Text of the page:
In His Will: Traveling the Triduum with Dante

Nel mezzo del cammin di nostra vita

mi ritrovai per una selva oscura,
ché la diritta via era smarrita.
Ahi quanto a dir qual era è cosa dura
esta selva selvaggia e aspra e forte
che nel pensier rinova la paura!

In the middle of the journey of our life
I found myself astray in a dark wood
where the straight road had been lost sight of,
in the thick of thickets,
in a wood so dense and gnarled
the very thought of it renews my panic.
~ Dante Alighieri, Inferno, Canto I, tr. Seamus Heaney

It’s the last morning of Lent. Tonight, at the Mass of the Lord’s Supper, the great three days of the Sacred Triduum commence. This is the most precious and wonderful season of the liturgical year, both for the Church and for me personally. Even before the liturgical ceremonies of the Triduum were restored to their proper order–one Vatican II gift to the Church that hardly anyone can argue with, except maybe the sedevacantists who don’t admit there was a Vatican II–this was a solemn and moving weekend. From the intoxicating perfume of the stock petals we white-veiled little girls scattered before the Blessed Sacrament on the way to the altar of repose, chanting the Tantum ergo in clouds of incense, to the bare silence of the stripped altar and veiled crucifix on Good Friday (O my people, what have you done to me?), to the chanting of the sequences on Holy Saturday night (My friend had a vineyard on a fertile hillside . . .) to the glorious pealing of bells and singing of Regina coeli at dawn on Easter Sunday, there was a drama that communicated the significance of these days to even the youngest child.

I am glad, though, to have the restored order, with the centrality of the Great Vigil and its connection to the sacraments of initiation. The first time we celebrated the renewed Vigil in my home parish (Immaculate Heart of Mary, in Hollywood CA) I was 21 and a lector. Because we had no deacon, I read the English text of the Exsultet while a schola chanted the Latin. It wasn’t liturgically correct, but we were wading in, and it raised holy goosebumps throughout the congregation.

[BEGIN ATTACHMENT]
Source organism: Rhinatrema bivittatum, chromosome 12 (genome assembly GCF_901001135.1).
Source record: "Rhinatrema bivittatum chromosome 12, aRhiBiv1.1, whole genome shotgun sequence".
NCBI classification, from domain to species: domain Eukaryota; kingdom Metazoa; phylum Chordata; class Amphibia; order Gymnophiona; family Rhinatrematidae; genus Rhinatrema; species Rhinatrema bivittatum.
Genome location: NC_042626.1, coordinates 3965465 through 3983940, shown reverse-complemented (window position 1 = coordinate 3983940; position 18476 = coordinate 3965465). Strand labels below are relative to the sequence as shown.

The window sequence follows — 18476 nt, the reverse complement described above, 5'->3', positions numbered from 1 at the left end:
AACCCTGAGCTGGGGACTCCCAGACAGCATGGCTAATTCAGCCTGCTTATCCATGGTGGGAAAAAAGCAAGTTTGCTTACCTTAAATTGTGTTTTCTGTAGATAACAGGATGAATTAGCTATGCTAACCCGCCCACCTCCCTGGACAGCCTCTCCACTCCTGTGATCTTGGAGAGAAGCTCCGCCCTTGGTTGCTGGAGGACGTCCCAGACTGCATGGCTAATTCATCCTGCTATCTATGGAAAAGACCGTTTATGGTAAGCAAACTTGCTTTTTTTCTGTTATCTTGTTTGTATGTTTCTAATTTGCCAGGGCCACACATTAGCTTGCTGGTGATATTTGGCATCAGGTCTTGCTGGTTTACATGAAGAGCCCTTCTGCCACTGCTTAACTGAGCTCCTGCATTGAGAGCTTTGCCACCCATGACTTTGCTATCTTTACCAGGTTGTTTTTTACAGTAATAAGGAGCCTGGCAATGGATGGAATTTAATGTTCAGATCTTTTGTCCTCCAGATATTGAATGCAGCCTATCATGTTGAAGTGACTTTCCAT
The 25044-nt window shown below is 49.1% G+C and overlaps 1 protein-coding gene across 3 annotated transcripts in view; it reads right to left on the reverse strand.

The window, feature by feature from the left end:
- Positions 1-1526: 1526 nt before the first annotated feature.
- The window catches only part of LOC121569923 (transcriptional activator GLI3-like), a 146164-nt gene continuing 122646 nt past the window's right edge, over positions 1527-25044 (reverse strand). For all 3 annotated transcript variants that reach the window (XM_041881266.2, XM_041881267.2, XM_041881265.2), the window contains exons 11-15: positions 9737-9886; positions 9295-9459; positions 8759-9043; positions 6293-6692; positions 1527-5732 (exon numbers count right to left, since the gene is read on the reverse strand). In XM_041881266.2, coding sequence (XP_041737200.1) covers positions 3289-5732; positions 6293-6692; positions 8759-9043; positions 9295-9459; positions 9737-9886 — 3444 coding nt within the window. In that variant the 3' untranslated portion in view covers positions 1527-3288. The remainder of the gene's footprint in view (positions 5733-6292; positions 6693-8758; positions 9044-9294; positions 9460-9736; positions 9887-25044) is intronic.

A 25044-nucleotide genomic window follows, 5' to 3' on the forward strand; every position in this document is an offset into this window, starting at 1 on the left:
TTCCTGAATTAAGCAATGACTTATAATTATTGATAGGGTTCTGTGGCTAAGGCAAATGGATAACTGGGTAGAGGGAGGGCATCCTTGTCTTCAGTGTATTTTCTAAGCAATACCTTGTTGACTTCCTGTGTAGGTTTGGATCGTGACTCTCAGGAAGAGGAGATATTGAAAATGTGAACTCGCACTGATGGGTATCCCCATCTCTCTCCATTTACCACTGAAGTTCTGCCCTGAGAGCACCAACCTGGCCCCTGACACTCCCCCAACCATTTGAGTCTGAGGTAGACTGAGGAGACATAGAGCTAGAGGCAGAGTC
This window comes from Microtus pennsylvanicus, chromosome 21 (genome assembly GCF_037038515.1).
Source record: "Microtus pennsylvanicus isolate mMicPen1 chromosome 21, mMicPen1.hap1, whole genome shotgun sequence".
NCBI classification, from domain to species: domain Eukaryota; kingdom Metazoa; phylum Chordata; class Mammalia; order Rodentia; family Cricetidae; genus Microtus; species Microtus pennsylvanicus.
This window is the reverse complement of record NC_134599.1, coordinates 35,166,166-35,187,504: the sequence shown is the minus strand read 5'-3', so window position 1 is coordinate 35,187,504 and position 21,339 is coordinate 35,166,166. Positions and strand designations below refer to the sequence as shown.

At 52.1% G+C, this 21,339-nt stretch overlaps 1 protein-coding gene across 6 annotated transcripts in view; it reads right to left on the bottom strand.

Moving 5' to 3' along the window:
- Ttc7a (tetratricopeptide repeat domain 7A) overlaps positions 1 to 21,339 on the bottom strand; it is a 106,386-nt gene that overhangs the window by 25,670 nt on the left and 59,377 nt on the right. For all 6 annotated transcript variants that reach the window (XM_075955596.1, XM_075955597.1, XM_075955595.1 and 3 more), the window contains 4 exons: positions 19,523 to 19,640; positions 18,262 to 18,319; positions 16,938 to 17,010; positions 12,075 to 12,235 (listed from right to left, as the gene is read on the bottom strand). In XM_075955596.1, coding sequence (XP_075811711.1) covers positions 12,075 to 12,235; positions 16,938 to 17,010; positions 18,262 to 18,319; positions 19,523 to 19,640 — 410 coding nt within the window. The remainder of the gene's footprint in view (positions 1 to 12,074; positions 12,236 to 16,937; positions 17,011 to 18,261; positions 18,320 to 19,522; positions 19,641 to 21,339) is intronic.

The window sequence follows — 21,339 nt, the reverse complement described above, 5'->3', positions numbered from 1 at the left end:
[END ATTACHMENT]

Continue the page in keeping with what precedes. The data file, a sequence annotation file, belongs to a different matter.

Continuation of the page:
A couple of years later, I was turned away by the new pastor at the church door when I arrived to read on a Sunday morning because, he said, “We have enough men who can read, so we don’t need your kind any more.” It was the start of me and my kind’s drift away from regular practice, and the Triduum began to hold too many difficult associations. I stood with the members of the Women’s Ordination Conference in silent vigil outside the cathedral Chrism Mass on Holy Thursday. I helped organize and read at Vigils in the parishes and schools where a good priest friend was stationed, and envied the neophytes their sense of belonging. I worked with the pioneering members of the North American Conference on the Catechumenate–Christiane Brusselmans, Fr Jim Dunning, Fr Gene Walsh–on the annual institutes for catechists, and found in the liturgical celebrations of those weeks some of what I had lost, but it never moved me enough to come back.